The postmodern person makes sense of his or her world, arriving at "truth" through up front observation. Somewhat in contrast to this, most Christians, including Seventh-day Adventists, treat truth much as we treat science: through careful, in-depth study of the evidence. Consequently, if some one wants to understand or know what Adventists believe, we refer them to our neat ly-packaged pod of 27 fundamental doctrines. If they wish to understand end-time events, we display one of our prophetic time charts. When we have done this we tend to feel our work is done.
Yet, in describing ourselves this way, we must yet strongly affirm that we are deeply grateful that we have indeed carefully studied truth, and that what we have is immensely valuable to us. However, in all this there is an inherent danger in having the wonderful resources we now have. We may take our grasp of truth too much for granted.
If given the chance, the postmodern per son in our neighborhood might be quick to point this out to us, telling us that we come across as though we "possess the truth."
To which some might say, "But we do!"
Possessing the truth?
While we as a church have been blessed with a great deal of light and truth from God, to say we possess the truth can be misleading and an unnecessary turn-off to our postmodern neighbor who may say, at least under his breath, "How arrogant! Who are you to say you have the truth?"
For the postmodern, reality or truth is something that varies for different people because each of us is brought up in his or her own culture and environment in which reality is differently perceived and explained.
Therefore, many criticize postmoderns because they tend to say that everything is relevant ... to someone. Thus the onlooker often concludes that, to the postmodern, there is no such thing as absolute truth.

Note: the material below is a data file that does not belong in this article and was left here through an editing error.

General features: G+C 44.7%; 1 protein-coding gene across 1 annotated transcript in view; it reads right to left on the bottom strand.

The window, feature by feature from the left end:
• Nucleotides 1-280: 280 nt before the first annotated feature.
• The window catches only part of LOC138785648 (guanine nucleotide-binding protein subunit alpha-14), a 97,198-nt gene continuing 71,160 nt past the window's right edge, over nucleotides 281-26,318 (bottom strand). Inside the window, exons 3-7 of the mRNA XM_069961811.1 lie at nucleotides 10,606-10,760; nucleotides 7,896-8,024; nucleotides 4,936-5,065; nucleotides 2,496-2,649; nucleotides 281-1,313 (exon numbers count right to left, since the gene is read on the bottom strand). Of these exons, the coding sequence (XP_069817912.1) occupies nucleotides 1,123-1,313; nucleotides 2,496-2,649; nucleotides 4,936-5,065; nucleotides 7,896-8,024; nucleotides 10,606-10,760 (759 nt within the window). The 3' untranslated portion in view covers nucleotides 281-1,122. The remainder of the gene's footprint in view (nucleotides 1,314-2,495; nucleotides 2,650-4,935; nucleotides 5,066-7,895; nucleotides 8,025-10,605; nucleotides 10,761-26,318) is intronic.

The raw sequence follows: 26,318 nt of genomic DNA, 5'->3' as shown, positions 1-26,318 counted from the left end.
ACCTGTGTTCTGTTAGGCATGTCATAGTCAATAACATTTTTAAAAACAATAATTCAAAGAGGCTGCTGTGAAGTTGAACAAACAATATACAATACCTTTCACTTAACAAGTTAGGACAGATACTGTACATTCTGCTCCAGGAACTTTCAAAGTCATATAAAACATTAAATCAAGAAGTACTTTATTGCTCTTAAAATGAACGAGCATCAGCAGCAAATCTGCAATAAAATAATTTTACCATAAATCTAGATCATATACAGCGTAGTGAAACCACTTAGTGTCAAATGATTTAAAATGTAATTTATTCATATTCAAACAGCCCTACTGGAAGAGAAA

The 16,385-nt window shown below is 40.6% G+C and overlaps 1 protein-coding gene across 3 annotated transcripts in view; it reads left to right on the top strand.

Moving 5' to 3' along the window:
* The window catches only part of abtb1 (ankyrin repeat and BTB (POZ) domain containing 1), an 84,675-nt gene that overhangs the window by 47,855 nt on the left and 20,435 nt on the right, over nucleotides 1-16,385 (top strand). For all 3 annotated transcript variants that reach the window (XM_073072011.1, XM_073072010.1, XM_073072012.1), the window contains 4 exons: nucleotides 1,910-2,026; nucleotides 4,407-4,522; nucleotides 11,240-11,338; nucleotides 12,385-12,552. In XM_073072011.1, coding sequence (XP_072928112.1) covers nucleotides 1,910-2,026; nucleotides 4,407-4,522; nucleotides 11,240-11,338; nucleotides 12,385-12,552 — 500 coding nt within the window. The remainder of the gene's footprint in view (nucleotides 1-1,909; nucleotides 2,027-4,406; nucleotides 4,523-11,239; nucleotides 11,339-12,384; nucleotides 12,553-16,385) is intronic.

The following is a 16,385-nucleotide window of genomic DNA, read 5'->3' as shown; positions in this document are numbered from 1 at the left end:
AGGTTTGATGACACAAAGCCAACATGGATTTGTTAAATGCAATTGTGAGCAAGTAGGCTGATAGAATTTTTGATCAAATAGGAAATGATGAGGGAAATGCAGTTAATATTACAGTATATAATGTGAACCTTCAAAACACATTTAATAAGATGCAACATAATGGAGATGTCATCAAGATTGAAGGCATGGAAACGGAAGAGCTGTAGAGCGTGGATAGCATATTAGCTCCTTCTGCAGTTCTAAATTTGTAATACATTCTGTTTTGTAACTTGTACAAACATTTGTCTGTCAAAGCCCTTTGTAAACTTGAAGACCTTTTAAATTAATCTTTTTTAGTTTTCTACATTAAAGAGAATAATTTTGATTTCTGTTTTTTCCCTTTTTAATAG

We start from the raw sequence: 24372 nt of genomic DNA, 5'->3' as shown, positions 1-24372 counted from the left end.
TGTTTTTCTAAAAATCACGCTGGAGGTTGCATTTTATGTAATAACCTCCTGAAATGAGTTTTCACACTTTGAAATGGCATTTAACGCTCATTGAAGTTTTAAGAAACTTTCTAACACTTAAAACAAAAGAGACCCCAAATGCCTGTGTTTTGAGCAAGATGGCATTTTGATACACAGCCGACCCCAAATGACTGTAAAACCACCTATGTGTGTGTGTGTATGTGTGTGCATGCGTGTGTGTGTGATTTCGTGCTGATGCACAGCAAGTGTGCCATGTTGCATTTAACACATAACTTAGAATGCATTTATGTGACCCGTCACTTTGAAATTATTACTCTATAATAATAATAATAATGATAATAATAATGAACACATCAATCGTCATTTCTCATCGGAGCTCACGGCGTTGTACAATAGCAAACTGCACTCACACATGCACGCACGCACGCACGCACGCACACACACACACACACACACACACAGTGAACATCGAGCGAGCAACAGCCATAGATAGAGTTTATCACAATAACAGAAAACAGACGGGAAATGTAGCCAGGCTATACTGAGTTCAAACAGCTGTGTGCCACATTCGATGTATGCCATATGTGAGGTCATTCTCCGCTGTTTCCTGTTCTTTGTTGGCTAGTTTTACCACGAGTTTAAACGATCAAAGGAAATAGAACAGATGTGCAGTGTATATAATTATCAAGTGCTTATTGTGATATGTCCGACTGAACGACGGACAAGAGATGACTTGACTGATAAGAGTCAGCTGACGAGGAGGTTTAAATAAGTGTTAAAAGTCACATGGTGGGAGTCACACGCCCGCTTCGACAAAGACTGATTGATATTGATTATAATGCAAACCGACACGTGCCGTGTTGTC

However, in his book, The Church on the Other Side, Brian McLaren enunciates an important distinction. He writes that postmoderns (at least those more thoughtful) tend to reject absolute knowledge but not absolute truth.1 That is, the postmodern doubts that anyone can fully understand truth because it's bigger than any of us, and our language is incapable of communicating it.
Nietzsche described the beauty that is lost when we try to contain truth. For example, he states that the concept of a leaf doesn't adequately describe leaves. He says we can form the concept of leaf only by overlooking the many differences inherent in leaves. Thus a certain beauty is lost when we categorize leaves by saying leaf.2 So in reality, postmoderns show a respect for truth that perhaps we more traditional moderns have lost. Perhaps, in this sense, we must learn once again to rev erence truth more, as do many with a postmodern bent.
It is for this reason some have begun to realize our current approach to evangelism needs review. In communicating, even inadvertently, that we possess the truth we have appeared to be irreverent when it comes to that which is transcendent in truth. While we love truth and have a great passion and zest for it, perhaps we have come across as having it bottled up and ready to distribute, or worse still, to market.
The postmodern would say, "You can't simply dish up a serving of truth for me. I have to behold it and savor it. I have to experience truth for myself."
If Seventh-day Adventists (some, at least) do in fact believe that we can and should simply "dish up" a 27-course meal of truth in our evangelistic endeavors, we are faced with a dilemma: We must effectively communicate our very well conceived understanding of truth, but doing so in the traditional way (which will, of course, reach some) will strongly and unnecessarily repel the rising numbers of postmoderns in the typical Western city.
At present, we may sense two basic approaches in Adventism to this dilemma. One is to continue as usual with the typical crusades and seminars which might then be followed up with books and tapes. In this approach, the evangelist typically travels from city to city and stays for six to eight weeks. Working with the local pastor, he becomes the center of a given evangelistic campaign.